The NYU initiative seems interesting. I wonder how the Open University here in the UK will adapt and use this technology. They have been for many years the UK’s leading proponents of distance learning.
I agree it is possible but I wonder whether or not it will reduce course. Just to compare two MA programs here in the UK, one web based and one resisdential based. Both are part-time courses about air power.
The University of Birmingham offer an MA in Air Power Studies. It is taught part-time through Saturday schools. Its fees are £2250 per year.
In comparison Kings College London offers and MA in Air Power and the Modern World which is taught through e-learning. Its fees are £7560 per year. This is nearly three times the cost of the Birmingham course. Does it offer an better expertise? I don’t think so. Ok I am bit biased because of my affiliation with Birmingham but I do not see how KCL can justify this cost. It is a compelling idea but I can’t see it reducing cost.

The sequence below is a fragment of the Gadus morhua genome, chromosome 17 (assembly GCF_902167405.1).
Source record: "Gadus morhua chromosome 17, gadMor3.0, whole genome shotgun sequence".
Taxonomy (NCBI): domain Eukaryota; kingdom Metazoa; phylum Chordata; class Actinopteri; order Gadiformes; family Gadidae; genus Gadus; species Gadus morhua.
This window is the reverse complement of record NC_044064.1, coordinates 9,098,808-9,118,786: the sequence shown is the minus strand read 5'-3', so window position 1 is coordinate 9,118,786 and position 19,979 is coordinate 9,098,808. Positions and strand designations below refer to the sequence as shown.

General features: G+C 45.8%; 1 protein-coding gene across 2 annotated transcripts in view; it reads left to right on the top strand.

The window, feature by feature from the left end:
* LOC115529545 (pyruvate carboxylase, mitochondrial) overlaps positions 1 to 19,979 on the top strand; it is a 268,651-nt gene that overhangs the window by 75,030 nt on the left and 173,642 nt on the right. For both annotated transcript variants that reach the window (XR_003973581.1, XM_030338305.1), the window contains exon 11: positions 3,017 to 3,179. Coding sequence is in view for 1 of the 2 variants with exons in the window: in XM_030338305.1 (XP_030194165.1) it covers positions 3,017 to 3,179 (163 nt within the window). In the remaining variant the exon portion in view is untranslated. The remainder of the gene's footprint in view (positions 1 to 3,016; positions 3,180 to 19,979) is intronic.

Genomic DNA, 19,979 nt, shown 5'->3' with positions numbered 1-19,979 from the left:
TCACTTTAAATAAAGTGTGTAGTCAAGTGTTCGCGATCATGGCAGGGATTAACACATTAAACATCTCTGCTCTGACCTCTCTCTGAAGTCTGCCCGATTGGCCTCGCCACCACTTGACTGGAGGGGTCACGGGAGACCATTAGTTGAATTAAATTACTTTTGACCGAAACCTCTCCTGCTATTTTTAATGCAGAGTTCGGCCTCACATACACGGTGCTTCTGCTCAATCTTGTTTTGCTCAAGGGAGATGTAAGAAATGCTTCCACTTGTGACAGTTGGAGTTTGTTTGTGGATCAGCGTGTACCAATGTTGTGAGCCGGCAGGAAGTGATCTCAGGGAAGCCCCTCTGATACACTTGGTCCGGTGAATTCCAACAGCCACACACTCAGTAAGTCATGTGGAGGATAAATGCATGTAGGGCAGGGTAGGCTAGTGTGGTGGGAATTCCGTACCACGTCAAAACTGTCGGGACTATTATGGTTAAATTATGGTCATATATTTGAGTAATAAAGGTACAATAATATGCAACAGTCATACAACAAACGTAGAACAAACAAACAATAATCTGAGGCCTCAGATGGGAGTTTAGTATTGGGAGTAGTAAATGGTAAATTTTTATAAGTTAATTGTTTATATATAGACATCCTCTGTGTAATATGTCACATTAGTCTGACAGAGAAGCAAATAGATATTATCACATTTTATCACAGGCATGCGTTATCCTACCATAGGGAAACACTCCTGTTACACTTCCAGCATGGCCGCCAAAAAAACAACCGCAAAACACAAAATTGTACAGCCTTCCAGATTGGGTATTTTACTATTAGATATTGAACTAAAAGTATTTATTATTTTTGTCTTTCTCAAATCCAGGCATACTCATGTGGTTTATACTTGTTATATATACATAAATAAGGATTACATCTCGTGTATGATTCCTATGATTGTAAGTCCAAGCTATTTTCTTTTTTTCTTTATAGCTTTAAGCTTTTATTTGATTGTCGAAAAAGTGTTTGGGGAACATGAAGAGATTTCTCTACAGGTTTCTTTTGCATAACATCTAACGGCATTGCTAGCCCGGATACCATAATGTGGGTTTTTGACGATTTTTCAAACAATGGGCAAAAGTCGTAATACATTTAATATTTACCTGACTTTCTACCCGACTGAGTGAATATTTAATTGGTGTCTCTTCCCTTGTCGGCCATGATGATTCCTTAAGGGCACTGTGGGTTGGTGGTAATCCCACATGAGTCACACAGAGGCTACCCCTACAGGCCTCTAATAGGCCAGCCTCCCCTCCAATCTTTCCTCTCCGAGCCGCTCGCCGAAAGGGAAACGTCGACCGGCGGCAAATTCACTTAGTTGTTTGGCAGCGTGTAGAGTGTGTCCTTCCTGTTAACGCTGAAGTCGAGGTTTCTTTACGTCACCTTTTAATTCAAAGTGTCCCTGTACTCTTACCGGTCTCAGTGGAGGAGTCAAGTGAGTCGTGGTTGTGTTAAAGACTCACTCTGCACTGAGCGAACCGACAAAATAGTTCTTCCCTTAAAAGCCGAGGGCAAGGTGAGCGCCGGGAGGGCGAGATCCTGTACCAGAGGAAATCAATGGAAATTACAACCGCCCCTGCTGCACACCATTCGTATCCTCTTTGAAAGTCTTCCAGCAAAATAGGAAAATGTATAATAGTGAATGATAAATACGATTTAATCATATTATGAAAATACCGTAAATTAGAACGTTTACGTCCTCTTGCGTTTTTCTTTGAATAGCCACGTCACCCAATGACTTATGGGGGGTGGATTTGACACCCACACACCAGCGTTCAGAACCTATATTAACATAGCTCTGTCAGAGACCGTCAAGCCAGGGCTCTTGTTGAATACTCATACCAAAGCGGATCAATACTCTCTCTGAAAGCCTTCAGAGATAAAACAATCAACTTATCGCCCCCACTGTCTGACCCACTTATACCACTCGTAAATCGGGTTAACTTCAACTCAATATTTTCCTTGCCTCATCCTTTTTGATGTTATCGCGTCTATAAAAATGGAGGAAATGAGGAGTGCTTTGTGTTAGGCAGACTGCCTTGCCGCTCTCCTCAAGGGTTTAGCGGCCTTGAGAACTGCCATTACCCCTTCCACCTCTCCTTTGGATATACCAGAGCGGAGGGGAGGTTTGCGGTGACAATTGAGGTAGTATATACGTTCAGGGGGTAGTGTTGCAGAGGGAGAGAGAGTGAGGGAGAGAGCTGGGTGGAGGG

You bring up a great point on costs and one that will be important to tackle if Bill’s vision is to become a reality. I’m curious to understand the differences in charges between the two examples you cite. Are they, for example, truly cost-based (reflective of all of the costs required to deliver the program), subsidized in any way (private versus government), or driven by perceived market value? Assuming for a moment that the King’s College program can be completed virtually, (you’ll be more familiar than me) then do they perhaps spend more money marketing their program than Birmingham? That could obviously introduce costs that are not related to the expertise of the professors. The question of market value introduces all kinds of variables made all the more complicated when courses truly become accessible globally.
These are fascinating issues that will need to be tackled if the vision introduced by Mr. Gates is to become a reality. The potential exists for a leveling of the playing field between perceived institution rankings. What also seems clear to me is that institutions that choose to function only in the realm of brick-and-mortar will considerably limit their potential student base.